Kevin D. Williamson: The Eternal Dictator

Generalissimo Francisco Franco

Generalissimo Francisco Franco

The ruthless exercise of power by strongmen and generalissimos is the natural state of human affairs. 

kevin-williamsonFor National Review OnlineKevin D. Williamson writes: I’m 41 years old, which doesn’t feel that old to me (most days), but history is short. With the exception of those trapped behind the Iron Curtain, the world as I have known it has been remarkably free and prosperous, and it is getting more free and more prosperous. But it is also a fact that, within my lifetime, there have been dictatorships in Spain, Portugal, Greece, Poland, India, Brazil, Argentina, Chile, South Korea, and half of Germany — and lots of other places, too, to be sure, but you sort of expect them in Cameroon and Russia. If I were only a few years older, I could add France to that list. (You know how you can tell that Charles de Gaulle was a pretty good dictator? He’s almost never described as a “dictator.”) There have been three attempted coups d’état in Spain during my life. Take the span of my father’s life and you’ll find dictatorships and coups and generalissimos rampant in practically every country, even the nice ones, like Norway.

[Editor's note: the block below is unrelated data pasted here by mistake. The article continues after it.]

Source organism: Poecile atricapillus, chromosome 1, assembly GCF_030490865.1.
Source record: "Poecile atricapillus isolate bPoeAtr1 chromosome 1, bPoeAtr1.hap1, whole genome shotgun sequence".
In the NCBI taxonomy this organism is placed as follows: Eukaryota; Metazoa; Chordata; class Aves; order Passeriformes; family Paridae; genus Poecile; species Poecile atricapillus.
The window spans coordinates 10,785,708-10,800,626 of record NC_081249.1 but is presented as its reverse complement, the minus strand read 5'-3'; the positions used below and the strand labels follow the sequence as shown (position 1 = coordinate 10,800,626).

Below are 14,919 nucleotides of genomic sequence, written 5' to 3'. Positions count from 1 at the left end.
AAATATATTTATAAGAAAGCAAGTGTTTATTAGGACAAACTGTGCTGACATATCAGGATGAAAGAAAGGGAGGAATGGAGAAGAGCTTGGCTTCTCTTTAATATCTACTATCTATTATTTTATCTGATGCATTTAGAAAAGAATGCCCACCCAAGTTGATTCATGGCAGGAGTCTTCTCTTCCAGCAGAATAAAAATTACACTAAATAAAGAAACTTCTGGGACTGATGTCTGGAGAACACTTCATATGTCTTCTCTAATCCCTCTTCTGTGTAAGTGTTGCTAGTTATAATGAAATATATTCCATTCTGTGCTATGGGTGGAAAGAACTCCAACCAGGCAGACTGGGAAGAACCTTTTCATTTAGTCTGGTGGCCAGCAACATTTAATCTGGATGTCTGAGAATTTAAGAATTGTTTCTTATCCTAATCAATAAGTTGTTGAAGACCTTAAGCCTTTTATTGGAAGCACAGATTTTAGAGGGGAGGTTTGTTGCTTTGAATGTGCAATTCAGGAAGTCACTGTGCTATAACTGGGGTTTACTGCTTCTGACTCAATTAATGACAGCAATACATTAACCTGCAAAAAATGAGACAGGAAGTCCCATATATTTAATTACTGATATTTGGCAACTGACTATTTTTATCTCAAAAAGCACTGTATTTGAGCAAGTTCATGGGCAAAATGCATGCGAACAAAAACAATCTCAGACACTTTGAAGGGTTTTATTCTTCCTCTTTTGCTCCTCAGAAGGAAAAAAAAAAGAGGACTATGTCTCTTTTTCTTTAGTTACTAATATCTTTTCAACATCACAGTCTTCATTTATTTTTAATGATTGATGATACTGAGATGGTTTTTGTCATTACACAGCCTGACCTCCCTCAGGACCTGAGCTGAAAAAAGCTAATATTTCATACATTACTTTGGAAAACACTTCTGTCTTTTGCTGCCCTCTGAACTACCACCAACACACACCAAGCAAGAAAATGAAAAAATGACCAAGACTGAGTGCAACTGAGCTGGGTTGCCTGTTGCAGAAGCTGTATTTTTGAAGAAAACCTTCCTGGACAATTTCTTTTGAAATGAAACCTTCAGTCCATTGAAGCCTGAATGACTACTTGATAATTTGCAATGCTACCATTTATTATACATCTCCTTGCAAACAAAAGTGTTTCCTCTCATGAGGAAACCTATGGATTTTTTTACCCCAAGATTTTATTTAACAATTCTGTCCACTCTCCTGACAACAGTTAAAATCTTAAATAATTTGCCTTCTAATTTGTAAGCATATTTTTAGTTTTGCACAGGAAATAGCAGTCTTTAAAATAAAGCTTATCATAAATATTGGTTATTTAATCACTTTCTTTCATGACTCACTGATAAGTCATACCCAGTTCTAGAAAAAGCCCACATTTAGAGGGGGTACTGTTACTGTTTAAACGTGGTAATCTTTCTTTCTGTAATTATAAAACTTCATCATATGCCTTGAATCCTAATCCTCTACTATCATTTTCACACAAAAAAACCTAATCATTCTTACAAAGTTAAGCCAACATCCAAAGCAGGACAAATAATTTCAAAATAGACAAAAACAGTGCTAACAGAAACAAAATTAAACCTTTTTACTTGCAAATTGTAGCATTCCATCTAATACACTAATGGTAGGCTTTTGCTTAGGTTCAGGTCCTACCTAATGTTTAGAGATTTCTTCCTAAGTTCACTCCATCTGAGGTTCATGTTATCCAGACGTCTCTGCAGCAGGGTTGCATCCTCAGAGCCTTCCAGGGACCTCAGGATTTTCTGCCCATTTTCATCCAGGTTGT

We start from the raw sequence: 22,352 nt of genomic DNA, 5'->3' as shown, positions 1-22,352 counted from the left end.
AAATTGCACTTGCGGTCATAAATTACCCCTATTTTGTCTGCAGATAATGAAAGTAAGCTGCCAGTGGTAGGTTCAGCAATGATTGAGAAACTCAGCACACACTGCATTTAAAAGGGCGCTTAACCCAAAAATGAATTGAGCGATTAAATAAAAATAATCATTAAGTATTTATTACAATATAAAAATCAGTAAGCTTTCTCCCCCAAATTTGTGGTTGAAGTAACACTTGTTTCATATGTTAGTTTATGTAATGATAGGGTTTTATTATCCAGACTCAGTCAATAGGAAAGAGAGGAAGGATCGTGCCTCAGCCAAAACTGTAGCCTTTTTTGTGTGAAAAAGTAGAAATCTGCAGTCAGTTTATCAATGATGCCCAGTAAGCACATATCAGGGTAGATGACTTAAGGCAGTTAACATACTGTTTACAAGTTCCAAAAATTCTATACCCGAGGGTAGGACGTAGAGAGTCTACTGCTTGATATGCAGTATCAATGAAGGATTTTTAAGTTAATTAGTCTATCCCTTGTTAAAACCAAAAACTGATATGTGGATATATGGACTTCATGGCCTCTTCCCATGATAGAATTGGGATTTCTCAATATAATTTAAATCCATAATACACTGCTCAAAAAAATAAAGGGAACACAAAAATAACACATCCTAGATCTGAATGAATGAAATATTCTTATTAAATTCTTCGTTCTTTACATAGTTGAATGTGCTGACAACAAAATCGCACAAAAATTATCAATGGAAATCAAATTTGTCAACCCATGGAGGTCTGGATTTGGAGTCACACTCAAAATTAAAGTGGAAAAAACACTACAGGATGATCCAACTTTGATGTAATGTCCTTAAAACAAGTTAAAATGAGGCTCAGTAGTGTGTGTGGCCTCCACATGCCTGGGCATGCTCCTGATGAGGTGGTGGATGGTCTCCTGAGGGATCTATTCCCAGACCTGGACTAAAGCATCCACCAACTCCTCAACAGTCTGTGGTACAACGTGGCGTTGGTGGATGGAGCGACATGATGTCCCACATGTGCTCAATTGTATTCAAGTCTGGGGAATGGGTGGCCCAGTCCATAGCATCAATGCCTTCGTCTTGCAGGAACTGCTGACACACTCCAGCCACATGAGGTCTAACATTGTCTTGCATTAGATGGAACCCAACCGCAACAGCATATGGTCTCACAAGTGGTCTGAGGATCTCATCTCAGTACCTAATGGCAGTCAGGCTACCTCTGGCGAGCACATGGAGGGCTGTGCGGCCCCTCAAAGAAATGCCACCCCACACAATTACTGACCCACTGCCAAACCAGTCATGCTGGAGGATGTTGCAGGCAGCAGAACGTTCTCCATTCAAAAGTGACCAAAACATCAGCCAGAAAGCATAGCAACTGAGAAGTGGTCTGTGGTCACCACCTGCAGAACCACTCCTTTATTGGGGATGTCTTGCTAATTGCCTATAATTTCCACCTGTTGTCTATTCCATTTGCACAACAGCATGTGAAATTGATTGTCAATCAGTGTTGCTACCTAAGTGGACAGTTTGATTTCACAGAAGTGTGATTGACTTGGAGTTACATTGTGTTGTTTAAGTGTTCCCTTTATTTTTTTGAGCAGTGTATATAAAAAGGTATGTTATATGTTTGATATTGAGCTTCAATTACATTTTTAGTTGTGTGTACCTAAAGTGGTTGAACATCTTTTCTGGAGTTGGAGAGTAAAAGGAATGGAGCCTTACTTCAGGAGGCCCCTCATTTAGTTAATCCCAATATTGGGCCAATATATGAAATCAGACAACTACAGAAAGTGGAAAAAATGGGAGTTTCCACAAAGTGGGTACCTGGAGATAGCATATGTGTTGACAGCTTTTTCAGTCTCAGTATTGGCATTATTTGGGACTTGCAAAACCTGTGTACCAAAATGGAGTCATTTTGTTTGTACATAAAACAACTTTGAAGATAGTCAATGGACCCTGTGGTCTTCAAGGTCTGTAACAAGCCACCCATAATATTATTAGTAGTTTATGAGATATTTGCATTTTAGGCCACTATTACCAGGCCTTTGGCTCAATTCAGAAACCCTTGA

“Rexford Tugwell, a key figure in Roosevelt’s so-called brain trust, was particularly keen on the Italian fascist model, which he described as ‘the cleanest, most efficiently operating piece of social machinery I’ve ever seen.'”

[Kevin Williamson’s book “The End Is Near and It’s Going to Be Awesome: How Going Broke Will Leave America Richer, Happier, and More Secure” is available at Amazon]

That democratic self-governance is a historical anomaly is easy to forget for those of us in the Anglosphere — we haven’t really endured a dictator since Oliver Cromwell. The United States came close, first under Woodrow Wilson and then during the very long presidency of Franklin Roosevelt. Both men were surrounded by advisers who admired various aspects of authoritarian models then fashionable in Europe. Rexford Tugwell, a key figure in Roosevelt’s so-called brain trust, was particularly keen on the Italian fascist model, which he described as “the cleanest, most efficiently operating piece of social machinery I’ve ever seen.” And the means by which that social hygiene was maintained? “It makes me envious,” he said. That envy will always be with us, which is one of the reasons why progressives work so diligently to undermine the separation of powers, aggrandize the machinery of the state, and stifle criticism of the state. We’ll always have our Hendrik Hertzbergs…(read more)

National Review Online

— Kevin D. Williamson is roving correspondent for National Review.


2 Comments on “Kevin D. Williamson: The Eternal Dictator”

  1. […] By Pundit from another Planet The ruthless exercise of power by strongmen and generalissimos is the natural state of human affairs. For National Review Online, Kevin D. Williamson writes: I’m 41 years old, which doesn’t feel that old to me (most days), but history is short. With the exception of those trapped behind the Iron Curtain, the world as I have known it has […] Like this? Read more and get your own subscription at […]


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